Gaming For The Blind

Adaptive tech has come a long, long way since I was younger. A lot of it is insanely helpful, much of it practical in day to day life.

But that isn’t as much fun as gaming is, right? So let’s talk about that.

On the surface, gaming seems like the sort of thing that the blind can’t readily participate in, but there’s some pretty good ones. All of the games I play are on my phone. There are some that are great for PC’s, but my machine isn’t really set up for that, so I stick with those for the phone. Right now, IOS definitely has the lead in this, a lot of the things I play are IOS only, though I believe that Android is gaining ground. Some of them are outright designed for the blind, and some weren’t, but have developers that figured out how to make them accessible and diligently worked to make them so.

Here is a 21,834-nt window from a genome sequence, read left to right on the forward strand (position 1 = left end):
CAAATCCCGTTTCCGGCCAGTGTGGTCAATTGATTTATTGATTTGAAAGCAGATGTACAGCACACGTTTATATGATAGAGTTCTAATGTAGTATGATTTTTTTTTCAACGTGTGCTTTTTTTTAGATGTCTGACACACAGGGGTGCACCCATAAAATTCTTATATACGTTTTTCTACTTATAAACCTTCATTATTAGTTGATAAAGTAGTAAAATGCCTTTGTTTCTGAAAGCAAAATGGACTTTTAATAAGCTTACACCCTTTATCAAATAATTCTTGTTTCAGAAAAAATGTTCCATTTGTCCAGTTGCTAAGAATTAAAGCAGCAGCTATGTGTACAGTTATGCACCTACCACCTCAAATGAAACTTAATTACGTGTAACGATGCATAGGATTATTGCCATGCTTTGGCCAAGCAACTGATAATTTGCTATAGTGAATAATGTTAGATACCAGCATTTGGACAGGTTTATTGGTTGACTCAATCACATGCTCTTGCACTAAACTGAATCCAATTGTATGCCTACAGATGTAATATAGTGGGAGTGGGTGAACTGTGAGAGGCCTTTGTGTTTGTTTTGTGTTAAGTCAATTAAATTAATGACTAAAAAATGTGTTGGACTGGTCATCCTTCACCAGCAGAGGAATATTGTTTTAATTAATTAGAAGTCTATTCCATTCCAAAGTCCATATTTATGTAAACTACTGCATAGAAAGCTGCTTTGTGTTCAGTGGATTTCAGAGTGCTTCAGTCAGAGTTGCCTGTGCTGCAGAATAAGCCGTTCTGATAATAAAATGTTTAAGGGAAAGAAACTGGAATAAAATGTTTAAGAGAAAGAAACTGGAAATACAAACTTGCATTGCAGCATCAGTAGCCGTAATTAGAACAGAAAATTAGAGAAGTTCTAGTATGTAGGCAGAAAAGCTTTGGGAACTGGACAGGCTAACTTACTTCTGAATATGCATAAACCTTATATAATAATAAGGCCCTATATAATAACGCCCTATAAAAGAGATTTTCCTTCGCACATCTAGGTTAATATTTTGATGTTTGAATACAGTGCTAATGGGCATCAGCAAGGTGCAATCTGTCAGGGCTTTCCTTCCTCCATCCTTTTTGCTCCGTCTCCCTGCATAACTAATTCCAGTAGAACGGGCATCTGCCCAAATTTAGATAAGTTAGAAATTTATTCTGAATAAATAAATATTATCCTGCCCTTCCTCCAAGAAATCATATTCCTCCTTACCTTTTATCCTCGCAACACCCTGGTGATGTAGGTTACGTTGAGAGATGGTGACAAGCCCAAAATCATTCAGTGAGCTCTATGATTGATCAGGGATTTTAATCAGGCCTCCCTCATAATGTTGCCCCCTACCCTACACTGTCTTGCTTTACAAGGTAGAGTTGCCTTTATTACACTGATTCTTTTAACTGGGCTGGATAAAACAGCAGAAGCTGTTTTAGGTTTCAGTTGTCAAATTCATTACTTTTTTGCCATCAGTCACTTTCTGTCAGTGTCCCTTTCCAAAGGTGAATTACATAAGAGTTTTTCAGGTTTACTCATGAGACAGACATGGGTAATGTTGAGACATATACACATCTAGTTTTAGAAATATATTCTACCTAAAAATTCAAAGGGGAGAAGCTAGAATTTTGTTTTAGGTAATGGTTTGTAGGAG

Land of Livia is a “idle RPG” style game. That means that it was designed to be played at intervals, so you don’t have to sit in one place for hours. You can pick it up when you have a spare moment, set something up, and then go be productive. You are essentially a humble farmhand who sets out to figure out why rain isn’t falling anymore, though you progress beyond that point and move on to more epic style storylines. This game is quest and riddle based. You get clues, travel around to different locations and undertake quests. Initially, these are quick little five minute quests, but you progress past that pretty quickly until the quests take 30 minutes, 45 minutes, an hour, etc. That is where the “idle” part comes in. There are two mini-games within the games, though, that can be used to eat up some unclaimed time. Once you start your quest, you just have to wait for it to finish. It’s pretty great, and the first chapter is free, which comes out to a week or more of play. You do have to pay after that, but only a few dollars. Currently there is the free intro chapter and two more paid ones.